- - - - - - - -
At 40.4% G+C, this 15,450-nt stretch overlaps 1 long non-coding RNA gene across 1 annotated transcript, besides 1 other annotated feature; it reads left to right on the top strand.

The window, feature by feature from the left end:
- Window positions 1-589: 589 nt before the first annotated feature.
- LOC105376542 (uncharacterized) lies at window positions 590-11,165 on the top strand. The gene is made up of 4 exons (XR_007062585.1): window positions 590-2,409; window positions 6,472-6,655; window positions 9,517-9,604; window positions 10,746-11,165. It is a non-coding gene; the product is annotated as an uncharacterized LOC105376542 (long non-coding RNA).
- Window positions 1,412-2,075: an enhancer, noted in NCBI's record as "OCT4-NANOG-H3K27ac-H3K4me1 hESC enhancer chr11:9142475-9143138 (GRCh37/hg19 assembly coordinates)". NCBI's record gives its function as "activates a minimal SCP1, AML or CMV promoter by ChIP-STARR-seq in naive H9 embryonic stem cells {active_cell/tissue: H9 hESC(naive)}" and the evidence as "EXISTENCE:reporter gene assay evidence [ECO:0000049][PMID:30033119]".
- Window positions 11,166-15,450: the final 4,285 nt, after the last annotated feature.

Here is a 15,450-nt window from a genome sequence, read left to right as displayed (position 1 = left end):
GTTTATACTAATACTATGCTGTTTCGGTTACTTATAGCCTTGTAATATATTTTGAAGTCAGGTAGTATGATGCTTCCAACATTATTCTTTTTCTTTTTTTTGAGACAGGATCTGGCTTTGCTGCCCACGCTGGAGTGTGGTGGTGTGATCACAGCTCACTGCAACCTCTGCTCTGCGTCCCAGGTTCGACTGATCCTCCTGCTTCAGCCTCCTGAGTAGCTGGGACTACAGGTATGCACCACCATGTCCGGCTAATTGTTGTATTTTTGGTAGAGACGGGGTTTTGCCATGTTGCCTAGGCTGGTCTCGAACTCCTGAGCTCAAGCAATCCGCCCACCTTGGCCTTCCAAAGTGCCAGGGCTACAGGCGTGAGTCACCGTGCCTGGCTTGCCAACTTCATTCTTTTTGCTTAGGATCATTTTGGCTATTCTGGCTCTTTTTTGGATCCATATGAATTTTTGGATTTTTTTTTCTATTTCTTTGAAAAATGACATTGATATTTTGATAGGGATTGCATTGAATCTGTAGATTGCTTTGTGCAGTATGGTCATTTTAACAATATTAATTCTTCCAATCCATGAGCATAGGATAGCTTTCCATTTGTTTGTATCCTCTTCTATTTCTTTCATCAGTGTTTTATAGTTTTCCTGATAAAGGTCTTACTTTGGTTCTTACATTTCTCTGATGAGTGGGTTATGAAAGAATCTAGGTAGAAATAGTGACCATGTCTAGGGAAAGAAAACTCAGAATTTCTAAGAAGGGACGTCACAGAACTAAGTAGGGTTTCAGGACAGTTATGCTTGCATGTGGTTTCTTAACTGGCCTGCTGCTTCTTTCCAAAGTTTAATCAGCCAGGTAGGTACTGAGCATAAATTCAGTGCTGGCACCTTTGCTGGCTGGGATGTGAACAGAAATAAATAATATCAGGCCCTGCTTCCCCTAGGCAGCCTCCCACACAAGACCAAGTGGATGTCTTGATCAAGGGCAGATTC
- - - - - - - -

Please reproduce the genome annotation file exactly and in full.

At 40.4% G+C, this 15,450-nt stretch overlaps 1 long non-coding RNA gene across 1 annotated transcript, besides 1 other annotated feature; it reads left to right on the top strand.

The window, feature by feature from the left end:
- Window positions 1-589: 589 nt before the first annotated feature.
- LOC105376542 (uncharacterized) lies at window positions 590-11,165 on the top strand. The gene is made up of 4 exons (XR_007062585.1): window positions 590-2,409; window positions 6,472-6,655; window positions 9,517-9,604; window positions 10,746-11,165. It is a non-coding gene; the product is annotated as an uncharacterized LOC105376542 (long non-coding RNA).
- Window positions 1,412-2,075: an enhancer, noted in NCBI's record as "OCT4-NANOG-H3K27ac-H3K4me1 hESC enhancer chr11:9142475-9143138 (GRCh37/hg19 assembly coordinates)". NCBI's record gives its function as "activates a minimal SCP1, AML or CMV promoter by ChIP-STARR-seq in naive H9 embryonic stem cells {active_cell/tissue: H9 hESC(naive)}" and the evidence as "EXISTENCE:reporter gene assay evidence [ECO:0000049][PMID:30033119]".
- Window positions 11,166-15,450: the final 4,285 nt, after the last annotated feature.

Here is a 15,450-nt window from a genome sequence, read left to right as displayed (position 1 = left end):
GTTTATACTAATACTATGCTGTTTCGGTTACTTATAGCCTTGTAATATATTTTGAAGTCAGGTAGTATGATGCTTCCAACATTATTCTTTTTCTTTTTTTTGAGACAGGATCTGGCTTTGCTGCCCACGCTGGAGTGTGGTGGTGTGATCACAGCTCACTGCAACCTCTGCTCTGCGTCCCAGGTTCGACTGATCCTCCTGCTTCAGCCTCCTGAGTAGCTGGGACTACAGGTATGCACCACCATGTCCGGCTAATTGTTGTATTTTTGGTAGAGACGGGGTTTTGCCATGTTGCCTAGGCTGGTCTCGAACTCCTGAGCTCAAGCAATCCGCCCACCTTGGCCTTCCAAAGTGCCAGGGCTACAGGCGTGAGTCACCGTGCCTGGCTTGCCAACTTCATTCTTTTTGCTTAGGATCATTTTGGCTATTCTGGCTCTTTTTTGGATCCATATGAATTTTTGGATTTTTTTTTCTATTTCTTTGAAAAATGACATTGATATTTTGATAGGGATTGCATTGAATCTGTAGATTGCTTTGTGCAGTATGGTCATTTTAACAATATTAATTCTTCCAATCCATGAGCATAGGATAGCTTTCCATTTGTTTGTATCCTCTTCTATTTCTTTCATCAGTGTTTTATAGTTTTCCTGATAAAGGTCTTACTTTGGTTCTTACATTTCTCTGATGAGTGGGTTATGAAAGAATCTAGGTAGAAATAGTGACCATGTCTAGGGAAAGAAAACTCAGAATTTCTAAGAAGGGACGTCACAGAACTAAGTAGGGTTTCAGGACAGTTATGCTTGCATGTGGTTTCTTAACTGGCCTGCTGCTTCTTTCCAAAGTTTAATCAGCCAGGTAGGTACTGAGCATAAATTCAGTGCTGGCACCTTTGCTGGCTGGGATGTGAACAGAAATAAATAATATCAGGCCCTGCTTCCCCTAGGCAGCCTCCCACACAAGACCAAGTGGATGTCTTGATCAAGGGCAGATTC